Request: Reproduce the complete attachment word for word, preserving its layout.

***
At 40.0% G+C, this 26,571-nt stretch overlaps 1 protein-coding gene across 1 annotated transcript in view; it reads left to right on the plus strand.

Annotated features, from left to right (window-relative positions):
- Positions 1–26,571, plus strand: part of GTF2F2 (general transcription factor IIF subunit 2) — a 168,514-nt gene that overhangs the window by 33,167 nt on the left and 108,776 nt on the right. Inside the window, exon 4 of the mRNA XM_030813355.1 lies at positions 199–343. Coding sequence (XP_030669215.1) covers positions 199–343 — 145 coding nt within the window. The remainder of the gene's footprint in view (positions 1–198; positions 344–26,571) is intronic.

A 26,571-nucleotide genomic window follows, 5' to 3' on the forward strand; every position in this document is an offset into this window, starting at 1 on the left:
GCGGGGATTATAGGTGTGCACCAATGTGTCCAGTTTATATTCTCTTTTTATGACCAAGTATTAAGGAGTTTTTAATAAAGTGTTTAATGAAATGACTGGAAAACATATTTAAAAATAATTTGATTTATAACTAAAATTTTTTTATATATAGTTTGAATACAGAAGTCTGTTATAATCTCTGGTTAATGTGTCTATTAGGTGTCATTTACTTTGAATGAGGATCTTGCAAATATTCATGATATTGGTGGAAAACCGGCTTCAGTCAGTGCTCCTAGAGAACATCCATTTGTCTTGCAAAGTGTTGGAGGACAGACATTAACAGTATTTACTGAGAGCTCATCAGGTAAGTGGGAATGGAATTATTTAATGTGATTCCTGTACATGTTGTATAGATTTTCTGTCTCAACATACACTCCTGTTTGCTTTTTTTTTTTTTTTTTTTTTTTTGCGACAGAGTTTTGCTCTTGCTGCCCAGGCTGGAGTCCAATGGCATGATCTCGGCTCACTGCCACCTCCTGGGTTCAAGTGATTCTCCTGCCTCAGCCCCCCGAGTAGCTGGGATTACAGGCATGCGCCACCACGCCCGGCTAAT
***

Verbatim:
At 40.0% G+C, this 26,571-nt stretch overlaps 1 protein-coding gene across 1 annotated transcript in view; it reads left to right on the plus strand.

Annotated features, from left to right (window-relative positions):
- Positions 1–26,571, plus strand: part of GTF2F2 (general transcription factor IIF subunit 2) — a 168,514-nt gene that overhangs the window by 33,167 nt on the left and 108,776 nt on the right. Inside the window, exon 4 of the mRNA XM_030813355.1 lies at positions 199–343. Coding sequence (XP_030669215.1) covers positions 199–343 — 145 coding nt within the window. The remainder of the gene's footprint in view (positions 1–198; positions 344–26,571) is intronic.

A 26,571-nucleotide genomic window follows, 5' to 3' on the forward strand; every position in this document is an offset into this window, starting at 1 on the left:
GCGGGGATTATAGGTGTGCACCAATGTGTCCAGTTTATATTCTCTTTTTATGACCAAGTATTAAGGAGTTTTTAATAAAGTGTTTAATGAAATGACTGGAAAACATATTTAAAAATAATTTGATTTATAACTAAAATTTTTTTATATATAGTTTGAATACAGAAGTCTGTTATAATCTCTGGTTAATGTGTCTATTAGGTGTCATTTACTTTGAATGAGGATCTTGCAAATATTCATGATATTGGTGGAAAACCGGCTTCAGTCAGTGCTCCTAGAGAACATCCATTTGTCTTGCAAAGTGTTGGAGGACAGACATTAACAGTATTTACTGAGAGCTCATCAGGTAAGTGGGAATGGAATTATTTAATGTGATTCCTGTACATGTTGTATAGATTTTCTGTCTCAACATACACTCCTGTTTGCTTTTTTTTTTTTTTTTTTTTTTTTGCGACAGAGTTTTGCTCTTGCTGCCCAGGCTGGAGTCCAATGGCATGATCTCGGCTCACTGCCACCTCCTGGGTTCAAGTGATTCTCCTGCCTCAGCCCCCCGAGTAGCTGGGATTACAGGCATGCGCCACCACGCCCGGCTAAT